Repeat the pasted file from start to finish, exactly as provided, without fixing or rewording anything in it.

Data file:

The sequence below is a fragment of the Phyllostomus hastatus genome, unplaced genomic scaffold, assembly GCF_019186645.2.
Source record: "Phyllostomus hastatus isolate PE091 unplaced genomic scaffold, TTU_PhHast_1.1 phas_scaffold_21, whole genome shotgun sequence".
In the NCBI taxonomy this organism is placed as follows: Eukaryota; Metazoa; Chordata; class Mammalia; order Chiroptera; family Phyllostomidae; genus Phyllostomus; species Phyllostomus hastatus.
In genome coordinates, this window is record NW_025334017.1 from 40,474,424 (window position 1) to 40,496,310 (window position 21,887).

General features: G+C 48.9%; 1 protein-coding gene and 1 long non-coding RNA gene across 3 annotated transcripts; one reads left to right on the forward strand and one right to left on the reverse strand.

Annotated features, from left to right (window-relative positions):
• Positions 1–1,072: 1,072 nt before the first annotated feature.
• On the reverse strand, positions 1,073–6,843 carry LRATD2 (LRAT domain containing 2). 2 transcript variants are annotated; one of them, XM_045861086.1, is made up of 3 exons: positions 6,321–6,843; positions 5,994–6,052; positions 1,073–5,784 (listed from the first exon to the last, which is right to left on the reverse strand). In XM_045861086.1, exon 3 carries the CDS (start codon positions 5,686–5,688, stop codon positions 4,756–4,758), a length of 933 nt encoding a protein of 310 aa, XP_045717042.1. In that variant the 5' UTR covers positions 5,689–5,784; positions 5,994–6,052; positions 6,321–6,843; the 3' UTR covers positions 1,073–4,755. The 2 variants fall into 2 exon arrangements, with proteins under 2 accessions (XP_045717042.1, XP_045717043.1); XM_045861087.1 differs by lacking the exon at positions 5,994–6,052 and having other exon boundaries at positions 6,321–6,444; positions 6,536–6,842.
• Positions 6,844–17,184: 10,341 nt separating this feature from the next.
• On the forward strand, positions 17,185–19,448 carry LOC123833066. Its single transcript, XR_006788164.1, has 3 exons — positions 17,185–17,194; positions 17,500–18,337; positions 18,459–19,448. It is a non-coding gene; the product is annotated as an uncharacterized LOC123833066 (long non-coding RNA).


The sequence below is a fragment of the Phyllostomus hastatus genome, unplaced genomic scaffold, assembly GCF_019186645.2.
Source record: "Phyllostomus hastatus isolate PE091 unplaced genomic scaffold, TTU_PhHast_1.1 phas_scaffold_21, whole genome shotgun sequence".
In the NCBI taxonomy this organism is placed as follows: Eukaryota; Metazoa; Chordata; class Mammalia; order Chiroptera; family Phyllostomidae; genus Phyllostomus; species Phyllostomus hastatus.
In genome coordinates, this window is record NW_025334017.1 from 40,474,424 (window position 1) to 40,496,310 (window position 21,887).

General features: G+C 48.9%; 1 protein-coding gene and 1 long non-coding RNA gene across 3 annotated transcripts; one reads left to right on the forward strand and one right to left on the reverse strand.

Annotated features, from left to right (window-relative positions):
• Positions 1–1,072: 1,072 nt before the first annotated feature.
• On the reverse strand, positions 1,073–6,843 carry LRATD2 (LRAT domain containing 2). 2 transcript variants are annotated; one of them, XM_045861086.1, is made up of 3 exons: positions 6,321–6,843; positions 5,994–6,052; positions 1,073–5,784 (listed from the first exon to the last, which is right to left on the reverse strand). In XM_045861086.1, exon 3 carries the CDS (start codon positions 5,686–5,688, stop codon positions 4,756–4,758), a length of 933 nt encoding a protein of 310 aa, XP_045717042.1. In that variant the 5' UTR covers positions 5,689–5,784; positions 5,994–6,052; positions 6,321–6,843; the 3' UTR covers positions 1,073–4,755. The 2 variants fall into 2 exon arrangements, with proteins under 2 accessions (XP_045717042.1, XP_045717043.1); XM_045861087.1 differs by lacking the exon at positions 5,994–6,052 and having other exon boundaries at positions 6,321–6,444; positions 6,536–6,842.
• Positions 6,844–17,184: 10,341 nt separating this feature from the next.
• On the forward strand, positions 17,185–19,448 carry LOC123833066. Its single transcript, XR_006788164.1, has 3 exons — positions 17,185–17,194; positions 17,500–18,337; positions 18,459–19,448. It is a non-coding gene; the product is annotated as an uncharacterized LOC123833066 (long non-coding RNA).